The portrayal of bodily damage is also shown to be irreversible in the book, where the characters cannot escape their own bodies and the injuries they have sustained. For example, the aging process was not kind to Lloyd or Momoko, and their attempts to retain their dignity are often made impossible (I’m thinking of Lloyd’s colostomy bag and Momoko’s mental condition). In a very literal way, the destruction that occurred to Charmey is permanent. Additionally, Yumi’s abortion, which many characters would consider a kind of damage Yumi sustained, has lasting consequences. She is perpetually shamed and apprehended for her abortion, even though she made peace with her decision a long time ago. In the book, much of the damage that people bear is talked about as if it cannot be reversed. Yumi believes that “three wonderful children ought to more than make up for one lousy abortion,” but Lloyd’s rigidity is a sign that she hasn’t done anything that could absolve her of the offense she committed when she had an abortion (Ozeki, 240). This is supported by Elliot, who was the very reason she had to seek an abortion, when he asks Yumi to have his child to compensate for her aborted one. “We took a life, Yumi. Life is sacred. I want to make amends,” he says, but his proposal is met with resistance (Ozeki, 386).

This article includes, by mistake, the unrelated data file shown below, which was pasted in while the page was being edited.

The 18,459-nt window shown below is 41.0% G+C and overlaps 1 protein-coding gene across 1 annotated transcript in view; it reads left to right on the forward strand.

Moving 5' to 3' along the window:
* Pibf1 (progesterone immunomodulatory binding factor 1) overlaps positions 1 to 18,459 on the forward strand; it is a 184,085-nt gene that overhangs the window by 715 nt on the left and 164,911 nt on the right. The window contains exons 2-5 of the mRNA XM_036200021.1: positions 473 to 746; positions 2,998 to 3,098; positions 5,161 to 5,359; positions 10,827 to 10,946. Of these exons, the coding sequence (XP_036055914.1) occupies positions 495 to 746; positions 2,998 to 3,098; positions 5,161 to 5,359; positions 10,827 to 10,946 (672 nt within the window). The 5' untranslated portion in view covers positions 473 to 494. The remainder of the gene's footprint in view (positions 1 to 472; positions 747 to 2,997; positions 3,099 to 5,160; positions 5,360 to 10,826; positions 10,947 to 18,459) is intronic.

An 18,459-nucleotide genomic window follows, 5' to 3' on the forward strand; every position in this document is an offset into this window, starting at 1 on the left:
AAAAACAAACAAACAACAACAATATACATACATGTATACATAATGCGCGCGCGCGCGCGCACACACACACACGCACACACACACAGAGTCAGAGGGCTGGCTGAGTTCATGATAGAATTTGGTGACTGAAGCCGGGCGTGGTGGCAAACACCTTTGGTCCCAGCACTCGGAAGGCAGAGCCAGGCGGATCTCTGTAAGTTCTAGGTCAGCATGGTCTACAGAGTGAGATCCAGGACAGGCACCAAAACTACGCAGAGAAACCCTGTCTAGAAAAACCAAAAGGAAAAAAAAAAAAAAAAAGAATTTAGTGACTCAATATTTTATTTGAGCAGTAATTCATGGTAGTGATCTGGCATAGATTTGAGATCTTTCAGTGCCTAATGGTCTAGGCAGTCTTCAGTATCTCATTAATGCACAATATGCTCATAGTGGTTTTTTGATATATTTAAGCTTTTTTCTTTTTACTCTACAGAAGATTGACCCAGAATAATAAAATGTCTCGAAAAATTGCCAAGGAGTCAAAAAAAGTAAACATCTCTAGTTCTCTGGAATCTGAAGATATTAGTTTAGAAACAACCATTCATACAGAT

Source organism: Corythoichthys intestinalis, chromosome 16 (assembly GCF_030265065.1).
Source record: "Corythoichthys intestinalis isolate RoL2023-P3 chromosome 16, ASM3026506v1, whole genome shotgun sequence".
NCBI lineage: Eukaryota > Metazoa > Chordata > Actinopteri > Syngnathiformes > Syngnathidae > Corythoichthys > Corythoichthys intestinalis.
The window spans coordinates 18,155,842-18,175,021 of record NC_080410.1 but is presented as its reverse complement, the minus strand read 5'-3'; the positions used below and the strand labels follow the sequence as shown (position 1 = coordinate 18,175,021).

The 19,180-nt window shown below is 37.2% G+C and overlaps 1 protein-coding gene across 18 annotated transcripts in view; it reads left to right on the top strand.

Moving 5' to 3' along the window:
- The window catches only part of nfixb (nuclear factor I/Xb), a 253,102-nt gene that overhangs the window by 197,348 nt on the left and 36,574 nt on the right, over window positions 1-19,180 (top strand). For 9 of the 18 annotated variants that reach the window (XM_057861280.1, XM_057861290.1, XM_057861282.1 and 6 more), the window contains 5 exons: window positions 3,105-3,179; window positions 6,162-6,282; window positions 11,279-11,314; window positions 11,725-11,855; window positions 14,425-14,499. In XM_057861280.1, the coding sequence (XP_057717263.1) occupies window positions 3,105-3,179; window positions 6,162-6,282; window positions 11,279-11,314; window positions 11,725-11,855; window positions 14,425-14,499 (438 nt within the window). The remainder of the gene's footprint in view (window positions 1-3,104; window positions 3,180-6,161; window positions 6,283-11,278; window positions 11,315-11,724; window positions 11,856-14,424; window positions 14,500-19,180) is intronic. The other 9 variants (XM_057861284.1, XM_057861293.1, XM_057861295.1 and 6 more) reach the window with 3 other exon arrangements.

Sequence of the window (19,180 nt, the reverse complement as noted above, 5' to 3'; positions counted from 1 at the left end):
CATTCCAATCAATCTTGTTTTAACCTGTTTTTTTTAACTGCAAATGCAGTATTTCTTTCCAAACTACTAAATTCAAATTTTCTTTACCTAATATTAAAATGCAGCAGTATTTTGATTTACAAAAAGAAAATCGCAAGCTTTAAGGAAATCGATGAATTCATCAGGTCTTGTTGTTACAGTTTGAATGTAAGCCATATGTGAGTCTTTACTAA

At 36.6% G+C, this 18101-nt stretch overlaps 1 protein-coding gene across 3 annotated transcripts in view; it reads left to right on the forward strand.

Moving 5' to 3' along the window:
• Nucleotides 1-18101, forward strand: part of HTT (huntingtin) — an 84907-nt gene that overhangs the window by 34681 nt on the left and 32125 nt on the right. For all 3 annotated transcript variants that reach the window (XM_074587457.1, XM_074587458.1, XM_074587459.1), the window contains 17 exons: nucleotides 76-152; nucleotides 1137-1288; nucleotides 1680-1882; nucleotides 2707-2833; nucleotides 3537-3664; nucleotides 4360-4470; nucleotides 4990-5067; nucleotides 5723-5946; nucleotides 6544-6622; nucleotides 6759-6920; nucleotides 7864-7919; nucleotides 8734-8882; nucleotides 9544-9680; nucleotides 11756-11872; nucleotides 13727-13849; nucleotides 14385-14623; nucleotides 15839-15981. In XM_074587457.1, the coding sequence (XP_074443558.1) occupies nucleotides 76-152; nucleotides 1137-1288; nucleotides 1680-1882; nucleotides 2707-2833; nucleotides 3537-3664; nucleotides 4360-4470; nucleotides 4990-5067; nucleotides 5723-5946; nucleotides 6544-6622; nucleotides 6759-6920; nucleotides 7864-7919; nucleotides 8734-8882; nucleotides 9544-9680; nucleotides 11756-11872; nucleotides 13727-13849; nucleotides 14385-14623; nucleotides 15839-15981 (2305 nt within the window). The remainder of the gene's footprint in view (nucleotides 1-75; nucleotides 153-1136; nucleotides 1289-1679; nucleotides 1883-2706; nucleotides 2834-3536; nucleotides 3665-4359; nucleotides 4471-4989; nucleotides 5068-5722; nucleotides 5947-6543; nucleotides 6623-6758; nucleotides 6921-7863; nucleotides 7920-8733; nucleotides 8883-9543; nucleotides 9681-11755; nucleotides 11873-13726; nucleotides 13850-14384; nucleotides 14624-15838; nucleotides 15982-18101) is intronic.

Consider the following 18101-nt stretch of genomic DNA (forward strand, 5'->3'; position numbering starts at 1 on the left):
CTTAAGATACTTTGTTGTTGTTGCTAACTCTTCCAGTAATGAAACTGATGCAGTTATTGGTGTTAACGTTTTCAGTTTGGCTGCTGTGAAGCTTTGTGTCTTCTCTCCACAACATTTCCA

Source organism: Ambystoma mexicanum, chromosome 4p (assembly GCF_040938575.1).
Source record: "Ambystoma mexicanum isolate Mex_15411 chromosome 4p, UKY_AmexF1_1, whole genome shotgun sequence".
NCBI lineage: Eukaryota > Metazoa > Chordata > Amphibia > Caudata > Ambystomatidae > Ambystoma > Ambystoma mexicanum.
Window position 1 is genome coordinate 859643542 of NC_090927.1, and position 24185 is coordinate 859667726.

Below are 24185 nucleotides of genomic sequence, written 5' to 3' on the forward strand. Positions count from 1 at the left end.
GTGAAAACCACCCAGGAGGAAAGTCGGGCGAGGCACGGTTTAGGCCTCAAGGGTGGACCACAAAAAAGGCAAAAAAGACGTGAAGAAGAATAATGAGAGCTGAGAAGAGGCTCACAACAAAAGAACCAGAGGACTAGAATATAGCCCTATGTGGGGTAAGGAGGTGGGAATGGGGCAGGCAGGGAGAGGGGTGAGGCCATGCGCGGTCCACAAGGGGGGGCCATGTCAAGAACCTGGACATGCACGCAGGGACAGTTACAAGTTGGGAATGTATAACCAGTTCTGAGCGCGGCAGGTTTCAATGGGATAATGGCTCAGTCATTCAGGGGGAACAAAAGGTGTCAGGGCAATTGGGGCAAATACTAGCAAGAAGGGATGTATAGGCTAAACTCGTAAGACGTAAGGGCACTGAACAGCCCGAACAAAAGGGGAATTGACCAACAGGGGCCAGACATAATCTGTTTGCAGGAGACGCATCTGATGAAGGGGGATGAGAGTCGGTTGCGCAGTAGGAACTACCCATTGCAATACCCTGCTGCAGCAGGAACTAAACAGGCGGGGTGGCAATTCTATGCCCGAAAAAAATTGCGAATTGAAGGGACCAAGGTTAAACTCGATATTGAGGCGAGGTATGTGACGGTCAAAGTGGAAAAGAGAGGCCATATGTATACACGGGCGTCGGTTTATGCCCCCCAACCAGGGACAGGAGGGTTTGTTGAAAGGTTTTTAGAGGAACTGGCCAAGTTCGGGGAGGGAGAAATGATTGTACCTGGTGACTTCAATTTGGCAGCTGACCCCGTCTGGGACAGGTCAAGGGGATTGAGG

In the book, the earth is believed to harbor greater restorative powers than humans do.  In terms of the environment, the characters see in the earth a latent property of regeneration that humans do not have. When Lloyd trips as he’s walking through his field, he thinks of his soil, “built up carefully with generous rotations of nitrogen-fixing crops, year after year. Recycling nutrients. Never taking more out than you gave back. So different from the way they farmed potatoes now.” To Lloyd, the “soil still had life” (Ozeki, 254). Even though the farming practices his land is undergoing changes its composition and its character, Lloyd still senses a deep life force within the ground. Having worked with the land over the decades, and having cultivated incredible yields of potatoes from the same soil every year, he has developed a faith in what the environment can provide. Beyond a simple respect and admiration of the earth, this belief is extended to suggest that the earth can heal itself, despite the destruction it has endured on behalf of surreptitious chemicals and modified strains of crops. The “life” that Lloyd thinks of is gestures towards his view that the land contains an intrinsic durability, irrepressible by any human endeavours, no matter how ambitious they get.